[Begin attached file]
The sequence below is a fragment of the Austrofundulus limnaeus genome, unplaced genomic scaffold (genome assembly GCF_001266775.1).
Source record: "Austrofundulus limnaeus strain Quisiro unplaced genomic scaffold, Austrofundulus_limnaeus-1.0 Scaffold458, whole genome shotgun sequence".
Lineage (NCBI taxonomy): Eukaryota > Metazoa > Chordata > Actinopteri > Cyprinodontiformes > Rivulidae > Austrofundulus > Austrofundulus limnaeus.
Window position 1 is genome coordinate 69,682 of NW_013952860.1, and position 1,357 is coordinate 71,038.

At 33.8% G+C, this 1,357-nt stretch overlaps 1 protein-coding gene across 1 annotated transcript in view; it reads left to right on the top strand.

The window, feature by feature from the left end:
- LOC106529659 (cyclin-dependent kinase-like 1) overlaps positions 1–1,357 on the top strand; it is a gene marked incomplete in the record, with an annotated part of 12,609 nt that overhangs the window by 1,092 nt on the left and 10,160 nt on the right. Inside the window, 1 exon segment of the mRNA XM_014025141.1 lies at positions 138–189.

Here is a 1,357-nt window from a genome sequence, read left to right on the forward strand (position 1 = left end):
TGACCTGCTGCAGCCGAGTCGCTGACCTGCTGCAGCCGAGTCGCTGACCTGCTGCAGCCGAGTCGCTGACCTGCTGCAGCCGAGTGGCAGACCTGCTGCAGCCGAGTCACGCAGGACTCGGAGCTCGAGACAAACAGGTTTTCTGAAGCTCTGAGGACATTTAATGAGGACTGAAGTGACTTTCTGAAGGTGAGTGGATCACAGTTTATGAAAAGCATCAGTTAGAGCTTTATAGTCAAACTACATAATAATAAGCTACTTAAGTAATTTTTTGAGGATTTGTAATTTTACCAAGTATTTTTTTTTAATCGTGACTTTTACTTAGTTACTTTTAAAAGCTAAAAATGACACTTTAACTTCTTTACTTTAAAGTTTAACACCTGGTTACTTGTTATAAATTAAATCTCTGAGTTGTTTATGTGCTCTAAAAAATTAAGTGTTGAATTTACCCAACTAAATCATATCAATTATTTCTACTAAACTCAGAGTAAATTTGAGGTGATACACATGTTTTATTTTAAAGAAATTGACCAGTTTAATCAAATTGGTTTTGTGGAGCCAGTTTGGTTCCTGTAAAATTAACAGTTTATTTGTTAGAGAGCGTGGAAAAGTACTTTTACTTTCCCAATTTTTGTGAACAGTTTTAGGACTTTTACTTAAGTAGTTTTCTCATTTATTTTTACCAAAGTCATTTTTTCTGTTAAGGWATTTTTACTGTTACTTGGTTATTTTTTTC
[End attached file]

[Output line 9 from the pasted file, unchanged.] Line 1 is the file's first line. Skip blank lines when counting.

TGACCTGCTGCAGCCGAGTCGCTGACCTGCTGCAGCCGAGTCGCTGACCTGCTGCAGCCGAGTCGCTGACCTGCTGCAGCCGAGTGGCAGACCTGCTGCAGCCGAGTCACGCAGGACTCGGAGCTCGAGACAAACAGGTTTTCTGAAGCTCTGAGGACATTTAATGAGGACTGAAGTGACTTTCTGAAGGTGAGTGGATCACAGTTTATGAAAAGCATCAGTTAGAGCTTTATAGTCAAACTACATAATAATAAGCTACTTAAGTAATTTTTTGAGGATTTGTAATTTTACCAAGTATTTTTTTTTAATCGTGACTTTTACTTAGTTACTTTTAAAAGCTAAAAATGACACTTTAACTTCTTTACTTTAAAGTTTAACACCTGGTTACTTGTTATAAATTAAATCTCTGAGTTGTTTATGTGCTCTAAAAAATTAAGTGTTGAATTTACCCAACTAAATCATATCAATTATTTCTACTAAACTCAGAGTAAATTTGAGGTGATACACATGTTTTATTTTAAAGAAATTGACCAGTTTAATCAAATTGGTTTTGTGGAGCCAGTTTGGTTCCTGTAAAATTAACAGTTTATTTGTTAGAGAGCGTGGAAAAGTACTTTTACTTTCCCAATTTTTGTGAACAGTTTTAGGACTTTTACTTAAGTAGTTTTCTCATTTATTTTTACCAAAGTCATTTTTTCTGTTAAGGWATTTTTACTGTTACTTGGTTATTTTTTTC